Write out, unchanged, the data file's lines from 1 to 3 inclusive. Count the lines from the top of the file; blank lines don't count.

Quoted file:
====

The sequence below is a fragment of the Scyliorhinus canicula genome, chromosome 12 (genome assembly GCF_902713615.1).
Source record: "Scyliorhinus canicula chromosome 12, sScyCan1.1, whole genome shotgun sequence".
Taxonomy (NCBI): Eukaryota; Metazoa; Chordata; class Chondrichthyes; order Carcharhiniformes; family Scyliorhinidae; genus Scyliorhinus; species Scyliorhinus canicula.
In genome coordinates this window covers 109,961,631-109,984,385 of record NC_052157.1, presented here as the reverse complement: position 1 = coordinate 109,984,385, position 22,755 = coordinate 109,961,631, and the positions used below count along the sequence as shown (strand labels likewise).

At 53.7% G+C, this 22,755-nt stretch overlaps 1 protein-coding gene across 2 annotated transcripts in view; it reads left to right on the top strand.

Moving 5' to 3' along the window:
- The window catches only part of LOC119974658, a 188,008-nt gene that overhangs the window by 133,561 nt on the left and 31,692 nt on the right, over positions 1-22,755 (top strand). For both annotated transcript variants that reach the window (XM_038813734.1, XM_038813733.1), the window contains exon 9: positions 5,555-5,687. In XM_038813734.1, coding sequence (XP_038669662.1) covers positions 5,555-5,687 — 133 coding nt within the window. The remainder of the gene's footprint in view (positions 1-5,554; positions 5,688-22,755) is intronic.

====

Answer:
The sequence below is a fragment of the Scyliorhinus canicula genome, chromosome 12 (genome assembly GCF_902713615.1).
Source record: "Scyliorhinus canicula chromosome 12, sScyCan1.1, whole genome shotgun sequence".
Taxonomy (NCBI): Eukaryota; Metazoa; Chordata; class Chondrichthyes; order Carcharhiniformes; family Scyliorhinidae; genus Scyliorhinus; species Scyliorhinus canicula.